17 May 2009

A hedge against Government instability

From the latest Martin Armstrong piece (edited):

Currency = Shares in the political state
Bonds = Issued by Government are nothing more than a derivative option
Shares = In the corporate world are a hedge against domestic inflation
Gold = Is the hedge against Government instability

Currency is an instrument that represents the total wealth of a nation. It is nothing more than a individual common stock share whose value will rise and fall dependent upon how the world believes and trusts in the management.

So bonds are simply an option on the currency and you hope that the interest paid offset the depreciation in the value of the bond/currency for the duration it was held. Of course, buying government debt is the one bet you can make that is a guaranteed loss. It is only a question of how much capital you lose.

Shares/stocks of private corporations reflect a hedge against inflation. Most stocks will only keep pace with inflation that is real, not manipulated statistics.

Gold is just starting to come into its own. Its role is obviously not the hedge against inflation as is stocks, but the hedge against the instability of government. For when all else fails, gold becomes the only store of wealth.

2 comments:

David said...

Nice precis,

Something people who frequent this blog might be interested in....there might be a story or two in it...I didn't have much confidence in the banking system already but wasn't aware of some of the following. Its hard to tell if its just paper backed by paper or if there is something of substance behind much of the banking system.

"Traditional textbook discussions of the operation of monetary policy focus on the quantity of money. In this model, the transmission mechanism works through either changing banks' reserve requirements or using open market operations to change the money base, which is essentially liabilities of the central bank. Changes in the money base, operating through the money multiplier, were designed to influence growth in the money supply, which in turn influenced interest rates and, ultimately, economic activity."

"It is important to recognise that operating procedures for monetary policy in Australia - or in any country for that matter - do not conform to this traditional model.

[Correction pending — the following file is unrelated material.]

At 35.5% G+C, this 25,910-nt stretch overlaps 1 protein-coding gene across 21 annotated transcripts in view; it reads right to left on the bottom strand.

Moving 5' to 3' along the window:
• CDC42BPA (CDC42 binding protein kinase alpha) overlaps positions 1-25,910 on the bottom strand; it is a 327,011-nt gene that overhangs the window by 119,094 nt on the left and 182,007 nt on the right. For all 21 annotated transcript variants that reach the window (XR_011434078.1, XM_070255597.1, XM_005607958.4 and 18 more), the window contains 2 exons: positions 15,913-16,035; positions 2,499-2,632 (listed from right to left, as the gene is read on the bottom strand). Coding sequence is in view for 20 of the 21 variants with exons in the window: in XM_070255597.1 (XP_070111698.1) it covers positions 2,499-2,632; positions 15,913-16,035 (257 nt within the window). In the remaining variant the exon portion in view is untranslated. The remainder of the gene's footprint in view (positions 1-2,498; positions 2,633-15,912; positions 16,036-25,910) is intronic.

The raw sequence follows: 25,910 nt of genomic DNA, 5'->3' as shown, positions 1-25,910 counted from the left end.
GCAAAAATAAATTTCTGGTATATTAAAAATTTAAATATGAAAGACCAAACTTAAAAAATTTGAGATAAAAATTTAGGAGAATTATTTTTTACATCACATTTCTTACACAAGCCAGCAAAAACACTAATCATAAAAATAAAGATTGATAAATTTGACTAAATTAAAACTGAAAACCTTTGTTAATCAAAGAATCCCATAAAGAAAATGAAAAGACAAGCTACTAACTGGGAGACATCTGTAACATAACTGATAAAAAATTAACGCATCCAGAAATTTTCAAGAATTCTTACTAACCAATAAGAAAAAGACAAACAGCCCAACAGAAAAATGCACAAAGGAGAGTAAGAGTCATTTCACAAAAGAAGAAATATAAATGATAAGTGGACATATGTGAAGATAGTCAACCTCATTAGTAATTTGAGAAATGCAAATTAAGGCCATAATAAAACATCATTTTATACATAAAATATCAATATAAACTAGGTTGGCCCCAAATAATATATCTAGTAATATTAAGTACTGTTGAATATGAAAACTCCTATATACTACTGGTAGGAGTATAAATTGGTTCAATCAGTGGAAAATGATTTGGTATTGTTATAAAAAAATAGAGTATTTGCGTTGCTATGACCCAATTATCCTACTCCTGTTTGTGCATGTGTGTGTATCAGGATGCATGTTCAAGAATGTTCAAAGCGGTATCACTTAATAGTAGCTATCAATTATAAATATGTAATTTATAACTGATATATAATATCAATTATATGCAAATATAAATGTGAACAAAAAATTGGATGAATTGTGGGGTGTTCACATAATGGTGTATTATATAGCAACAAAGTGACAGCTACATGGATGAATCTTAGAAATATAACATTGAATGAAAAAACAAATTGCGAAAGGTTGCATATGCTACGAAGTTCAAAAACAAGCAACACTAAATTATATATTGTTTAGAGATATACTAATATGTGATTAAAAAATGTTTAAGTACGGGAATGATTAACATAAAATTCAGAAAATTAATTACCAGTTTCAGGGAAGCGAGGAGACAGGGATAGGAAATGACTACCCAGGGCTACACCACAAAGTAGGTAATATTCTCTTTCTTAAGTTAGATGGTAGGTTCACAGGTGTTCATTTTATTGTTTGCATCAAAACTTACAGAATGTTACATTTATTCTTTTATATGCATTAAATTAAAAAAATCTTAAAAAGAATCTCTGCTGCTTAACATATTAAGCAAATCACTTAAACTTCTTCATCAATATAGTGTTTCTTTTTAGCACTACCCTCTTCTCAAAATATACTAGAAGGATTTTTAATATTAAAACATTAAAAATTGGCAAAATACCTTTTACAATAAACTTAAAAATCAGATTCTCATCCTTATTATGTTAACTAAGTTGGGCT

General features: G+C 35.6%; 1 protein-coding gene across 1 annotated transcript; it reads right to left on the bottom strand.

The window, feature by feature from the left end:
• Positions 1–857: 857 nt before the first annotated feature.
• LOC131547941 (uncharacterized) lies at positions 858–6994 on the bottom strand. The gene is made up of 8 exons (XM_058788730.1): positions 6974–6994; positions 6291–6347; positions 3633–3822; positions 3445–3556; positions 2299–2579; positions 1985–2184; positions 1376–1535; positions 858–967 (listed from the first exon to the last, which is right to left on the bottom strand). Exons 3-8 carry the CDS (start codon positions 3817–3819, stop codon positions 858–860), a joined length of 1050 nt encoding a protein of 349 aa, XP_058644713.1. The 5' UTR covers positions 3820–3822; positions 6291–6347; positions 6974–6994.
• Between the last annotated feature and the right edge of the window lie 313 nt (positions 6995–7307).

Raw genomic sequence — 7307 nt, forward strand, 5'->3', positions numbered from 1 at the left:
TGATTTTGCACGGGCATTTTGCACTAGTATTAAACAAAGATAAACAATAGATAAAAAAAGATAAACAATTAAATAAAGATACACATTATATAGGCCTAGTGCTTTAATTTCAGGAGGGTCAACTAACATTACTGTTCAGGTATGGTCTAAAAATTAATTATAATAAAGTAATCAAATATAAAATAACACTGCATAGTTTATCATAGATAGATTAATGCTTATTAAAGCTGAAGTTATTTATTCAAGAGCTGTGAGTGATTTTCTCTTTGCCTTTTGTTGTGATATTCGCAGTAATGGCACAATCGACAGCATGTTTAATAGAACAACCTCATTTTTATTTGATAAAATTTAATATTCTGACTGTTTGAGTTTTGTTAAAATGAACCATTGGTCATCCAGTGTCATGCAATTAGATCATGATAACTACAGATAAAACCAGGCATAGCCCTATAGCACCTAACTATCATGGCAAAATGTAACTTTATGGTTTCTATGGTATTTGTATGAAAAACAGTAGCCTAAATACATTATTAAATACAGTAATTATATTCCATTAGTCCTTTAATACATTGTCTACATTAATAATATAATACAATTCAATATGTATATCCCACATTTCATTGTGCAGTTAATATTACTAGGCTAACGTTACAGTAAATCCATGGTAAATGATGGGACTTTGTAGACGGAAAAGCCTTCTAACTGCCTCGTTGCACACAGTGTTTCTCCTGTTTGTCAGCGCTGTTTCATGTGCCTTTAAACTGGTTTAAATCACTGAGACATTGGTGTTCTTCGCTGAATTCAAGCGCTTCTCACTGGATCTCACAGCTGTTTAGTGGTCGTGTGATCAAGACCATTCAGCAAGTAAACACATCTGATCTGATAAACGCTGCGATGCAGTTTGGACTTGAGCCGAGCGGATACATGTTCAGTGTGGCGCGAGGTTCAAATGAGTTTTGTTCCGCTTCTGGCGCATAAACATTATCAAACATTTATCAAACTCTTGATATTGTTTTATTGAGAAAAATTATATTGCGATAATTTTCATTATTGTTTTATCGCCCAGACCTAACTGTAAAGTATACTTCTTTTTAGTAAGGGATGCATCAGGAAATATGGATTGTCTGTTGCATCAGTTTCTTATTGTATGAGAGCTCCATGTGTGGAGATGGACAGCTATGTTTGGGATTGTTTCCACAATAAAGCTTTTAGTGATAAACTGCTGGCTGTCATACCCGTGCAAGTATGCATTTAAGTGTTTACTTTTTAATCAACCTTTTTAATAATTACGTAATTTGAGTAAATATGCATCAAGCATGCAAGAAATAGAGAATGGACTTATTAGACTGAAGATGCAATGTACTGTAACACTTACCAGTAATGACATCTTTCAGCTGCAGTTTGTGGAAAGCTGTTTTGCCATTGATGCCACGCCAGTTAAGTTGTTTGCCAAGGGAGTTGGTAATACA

**There are no reserve requirements on banks in Australia; their demand for central bank funds comes from their need for settlement balances**, not reserve requirements. The Reserve Bank's operations focus on establishing a price at which these are made available, rather than on the quantity of liquid funds - i.e. they operate to affect the cash rate, not the money base."

from http://www.rba.gov.au/MarketOperations/Domestic/Publications/implementation_of_monetary_policy.html

The highlighted text with ** caught my attention -- no traditional reserve requirement!

So I started to look and see what settlement balances (exchange settlement (ES) balances) are and how they operate, this speech was somewhat enlightening;

http://www.rba.gov.au/Speeches/2008/sp_ag_311008.html

....of note...

"In Australia, banks are not required to meet targets for holding reserves at the central bank. However, a bank’s ES balance must always be non-negative, even on an intraday basis."

"Overall, the Bank has found it advantageous to be as flexible as possible in the way that it manages system liquidity. We operate daily in the market with a relatively wide range of counterparties and over a wide range of maturities."

"However, for similar reasons, there was an increased precautionary demand for ES balances, reinforced by the fact that ES balances are a risk-free asset."

"When lending cash against the receipt of collateral, the Bank always imposes a margin or ‘haircut’ on its counterparty. For example, on short-term bank paper, the margin has been 2 per cent (note 7 in original text). That is, for every $100 lent by the Bank, securities worth $102 need to be pledged as collateral. If, during the term of the repo, the security declines in value, the counterparty is required to post additional collateral. In the case of RMBS and ABCP, a margin of 10 per cent is imposed."

Bron said...

It is all funny money, what more can one say?